download SGF file

Go teaches us that excuses are merely tools we use to remain at a plateau, but in sifting back through years of thoughtful emails from wonderful people that went unanswered, I noted that the date of the declaration of email bankruptcy appears to be somewhat co-related to the date in which I lost the connection, could not escape, and appeared to not be able to live except by repeatedly playing elsewhere through ko, when I was severely beaten up in a parking lot. It was not fatal, as I am fine now, but I can speak to the Asian truth of nearly dying of shame and embarrassment, why that’s not as peculiar and ridiculous as it may sound, even if meant literally. As you may have gleaned by reading previous entries of the Janice Kim files, it may also have something to do with constantly tripping over a super-selective eidetic memory. I will disavow any knowledge of this message, and it will self-destruct in five seconds. Meanwhile, here’s my long-promised actual piece with go diagrams, incorporating my parking lot incident in the way I was thinking about it.

Categories: World news

Guo Juan 5P’s Online Group Class Starts This Week

Sun, 13/09/2015 - 12:46

There’s still time to sign up for Guo Juan 5P’s online group class, which starts on September 19. The 135 euro fee cover eight 90-minute classes and seven weeks of full access to Guo’s pro lecture site and training system. “Meet friends, have fun and learn from pro teachers,” says Guo. In addition to Guo, teachers include YoungSun Yoon 8P, Jennie Shen 2P and Mingjiu Jiang 7P.

Categories: World news

Chang Qi Cup Registration Tops 150 with Less Than Two Weeks to Go

Sun, 13/09/2015 - 09:08

Registration is speeding up as the Chang Qi Cup approaches. At this point, less than two weeks remain before the Cup kicks off at Harvard University. The unprecedented event will include professional commentary on the Chinese semifinals, an amateur tournament with more than $10,000 in total cash prizes, and multiple other special events. There will be a lot of professional go players on hand: Chang Hao 9P, Yu Bin 9P, Mingming Yin 1P, Andy Liu 1P, Gansheng Shi 1P, Calvin Sun 1P, and Ryan Li 1P have all confirmed they’ll be in attendance.

Because there are less than two weeks left, organizers highly recommend that anyone who wants to make travel plans do so soon. Information about hotels and transportation, as well as general information and registration, is all available on the ACGA’s website. -Julian Erville. Photo: Student Organization Center at Hilles, Harvard University.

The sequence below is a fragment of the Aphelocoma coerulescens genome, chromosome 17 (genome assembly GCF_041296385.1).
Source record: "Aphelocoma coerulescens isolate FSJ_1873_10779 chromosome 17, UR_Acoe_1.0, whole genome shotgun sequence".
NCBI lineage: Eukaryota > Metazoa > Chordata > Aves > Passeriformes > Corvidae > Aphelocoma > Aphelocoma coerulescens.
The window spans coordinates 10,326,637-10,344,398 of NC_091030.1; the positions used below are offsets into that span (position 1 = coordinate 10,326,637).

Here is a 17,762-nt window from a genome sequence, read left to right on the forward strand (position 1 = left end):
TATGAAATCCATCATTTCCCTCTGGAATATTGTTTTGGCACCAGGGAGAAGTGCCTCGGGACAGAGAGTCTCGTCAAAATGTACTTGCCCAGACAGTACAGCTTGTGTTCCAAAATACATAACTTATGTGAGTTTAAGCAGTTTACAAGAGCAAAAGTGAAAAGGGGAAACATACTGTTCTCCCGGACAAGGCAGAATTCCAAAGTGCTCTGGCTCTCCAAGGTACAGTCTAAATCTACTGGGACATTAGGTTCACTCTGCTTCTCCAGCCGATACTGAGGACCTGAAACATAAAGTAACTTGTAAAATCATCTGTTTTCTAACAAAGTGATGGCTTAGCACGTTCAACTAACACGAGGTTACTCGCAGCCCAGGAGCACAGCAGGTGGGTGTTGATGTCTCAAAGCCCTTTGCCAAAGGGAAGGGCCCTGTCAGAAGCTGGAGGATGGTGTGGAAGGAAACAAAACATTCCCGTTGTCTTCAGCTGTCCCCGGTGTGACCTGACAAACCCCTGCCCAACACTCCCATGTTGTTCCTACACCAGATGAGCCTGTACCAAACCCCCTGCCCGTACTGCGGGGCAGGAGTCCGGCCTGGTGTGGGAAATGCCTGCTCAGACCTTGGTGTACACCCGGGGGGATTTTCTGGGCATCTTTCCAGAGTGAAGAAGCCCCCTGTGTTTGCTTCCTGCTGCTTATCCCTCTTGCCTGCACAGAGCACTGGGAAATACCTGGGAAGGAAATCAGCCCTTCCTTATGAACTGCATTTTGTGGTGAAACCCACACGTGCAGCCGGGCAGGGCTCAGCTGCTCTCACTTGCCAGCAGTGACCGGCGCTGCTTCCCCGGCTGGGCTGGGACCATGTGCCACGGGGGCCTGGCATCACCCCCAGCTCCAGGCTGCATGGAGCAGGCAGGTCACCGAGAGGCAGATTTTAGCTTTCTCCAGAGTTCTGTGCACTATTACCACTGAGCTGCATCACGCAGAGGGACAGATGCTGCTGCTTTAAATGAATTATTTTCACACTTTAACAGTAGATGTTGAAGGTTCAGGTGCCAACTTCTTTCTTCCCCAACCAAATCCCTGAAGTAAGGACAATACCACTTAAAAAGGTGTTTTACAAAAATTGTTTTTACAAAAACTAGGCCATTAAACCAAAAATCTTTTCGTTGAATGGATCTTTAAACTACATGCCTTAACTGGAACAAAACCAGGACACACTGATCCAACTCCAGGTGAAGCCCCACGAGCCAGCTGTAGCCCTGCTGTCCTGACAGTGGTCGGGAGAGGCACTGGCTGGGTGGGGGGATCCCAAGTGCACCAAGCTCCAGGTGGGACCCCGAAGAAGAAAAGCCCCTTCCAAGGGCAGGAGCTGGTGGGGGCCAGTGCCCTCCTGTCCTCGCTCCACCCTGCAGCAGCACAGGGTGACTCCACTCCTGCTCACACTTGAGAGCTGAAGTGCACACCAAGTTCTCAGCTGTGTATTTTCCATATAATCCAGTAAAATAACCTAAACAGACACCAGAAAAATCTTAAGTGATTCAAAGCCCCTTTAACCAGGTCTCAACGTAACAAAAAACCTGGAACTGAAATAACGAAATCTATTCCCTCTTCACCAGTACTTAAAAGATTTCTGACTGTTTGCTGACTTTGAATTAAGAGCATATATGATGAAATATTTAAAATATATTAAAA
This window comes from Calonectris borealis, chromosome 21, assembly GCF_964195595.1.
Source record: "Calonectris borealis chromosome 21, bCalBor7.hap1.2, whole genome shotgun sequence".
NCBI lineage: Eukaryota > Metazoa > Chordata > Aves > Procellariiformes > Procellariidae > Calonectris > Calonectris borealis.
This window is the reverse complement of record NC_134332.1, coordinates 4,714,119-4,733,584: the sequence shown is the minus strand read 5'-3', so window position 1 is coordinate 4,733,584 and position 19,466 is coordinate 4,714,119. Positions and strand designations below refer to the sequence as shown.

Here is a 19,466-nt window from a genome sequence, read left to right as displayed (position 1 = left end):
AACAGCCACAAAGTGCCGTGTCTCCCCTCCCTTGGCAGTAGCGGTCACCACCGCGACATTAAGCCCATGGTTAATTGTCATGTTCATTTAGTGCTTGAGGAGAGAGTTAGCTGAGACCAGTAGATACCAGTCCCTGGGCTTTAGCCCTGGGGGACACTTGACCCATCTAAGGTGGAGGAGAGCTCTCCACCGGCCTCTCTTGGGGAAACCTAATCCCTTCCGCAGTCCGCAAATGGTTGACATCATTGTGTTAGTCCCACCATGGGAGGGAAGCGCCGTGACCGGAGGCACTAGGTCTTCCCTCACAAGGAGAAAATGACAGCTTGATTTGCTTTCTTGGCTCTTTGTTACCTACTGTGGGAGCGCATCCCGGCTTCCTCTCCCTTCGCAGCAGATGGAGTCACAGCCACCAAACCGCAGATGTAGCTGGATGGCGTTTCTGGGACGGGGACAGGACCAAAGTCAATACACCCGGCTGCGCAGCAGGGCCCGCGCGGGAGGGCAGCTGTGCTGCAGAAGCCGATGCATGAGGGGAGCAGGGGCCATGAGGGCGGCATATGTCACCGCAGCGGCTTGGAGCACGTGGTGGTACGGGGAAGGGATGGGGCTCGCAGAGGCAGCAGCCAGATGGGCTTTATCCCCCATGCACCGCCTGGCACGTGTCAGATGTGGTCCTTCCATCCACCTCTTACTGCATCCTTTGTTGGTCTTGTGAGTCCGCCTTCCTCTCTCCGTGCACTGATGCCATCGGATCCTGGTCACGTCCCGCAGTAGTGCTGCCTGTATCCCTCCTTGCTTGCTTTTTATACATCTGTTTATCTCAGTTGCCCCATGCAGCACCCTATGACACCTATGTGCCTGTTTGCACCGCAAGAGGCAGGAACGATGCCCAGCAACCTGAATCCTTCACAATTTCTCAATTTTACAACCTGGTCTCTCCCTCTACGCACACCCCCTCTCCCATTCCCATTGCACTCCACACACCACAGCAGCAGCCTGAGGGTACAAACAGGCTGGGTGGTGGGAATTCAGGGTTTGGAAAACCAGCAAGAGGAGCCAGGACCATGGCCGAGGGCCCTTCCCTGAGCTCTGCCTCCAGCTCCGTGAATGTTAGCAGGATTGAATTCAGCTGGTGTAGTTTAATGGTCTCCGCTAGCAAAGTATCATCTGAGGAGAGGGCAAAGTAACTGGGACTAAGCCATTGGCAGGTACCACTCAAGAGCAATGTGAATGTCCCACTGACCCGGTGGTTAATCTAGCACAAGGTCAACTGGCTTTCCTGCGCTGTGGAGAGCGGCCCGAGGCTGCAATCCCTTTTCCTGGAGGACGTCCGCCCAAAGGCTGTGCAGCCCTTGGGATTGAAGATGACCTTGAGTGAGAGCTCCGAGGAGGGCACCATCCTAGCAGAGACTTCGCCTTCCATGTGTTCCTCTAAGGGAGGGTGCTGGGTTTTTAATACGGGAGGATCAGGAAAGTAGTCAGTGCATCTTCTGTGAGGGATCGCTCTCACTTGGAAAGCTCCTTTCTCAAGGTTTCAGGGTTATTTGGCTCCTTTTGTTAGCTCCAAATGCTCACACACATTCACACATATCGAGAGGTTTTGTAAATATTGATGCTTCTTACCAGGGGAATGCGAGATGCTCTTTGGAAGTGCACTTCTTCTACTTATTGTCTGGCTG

Categories: World news

Last Week for AGHS Applications

Sat, 12/09/2015 - 21:19

Officer applications for the American Go Honor Society are due by September 19. The organization runs multiple events every year including the School Team Tournament and the Young Lions, and is run entirely by high school students.  The open positions include Vice President, Promotion Head, Webmaster, Tournament Organizer, Secretary, and Treasurer. To apply, download the application form on the AGHS’s website and send it in to by September 19.

Categories: World news

Pandanet AGA City League Registration Continues

Fri, 11/09/2015 - 15:23
Registration has started for the new year for the Pandanet AGA City League. “We’re looking for your teams from local areas to compete for the best city across the US and Canada,” says organizer Steve Colburn. Check here for rules for team makeup and other information.  Registration continues through  Sept 27th. Contact for registration. “We’re running a special this year only for new and existing teams,” Colburn adds. For the 2015-2016 year the AGA has partnered with Pandanet to offer a deal to teams who play. If the following two conditions are met, each team member will receive $50 off of their Go Congress registration: All games are played throughout the year and player bio and photos are included with team registration.
Categories: World news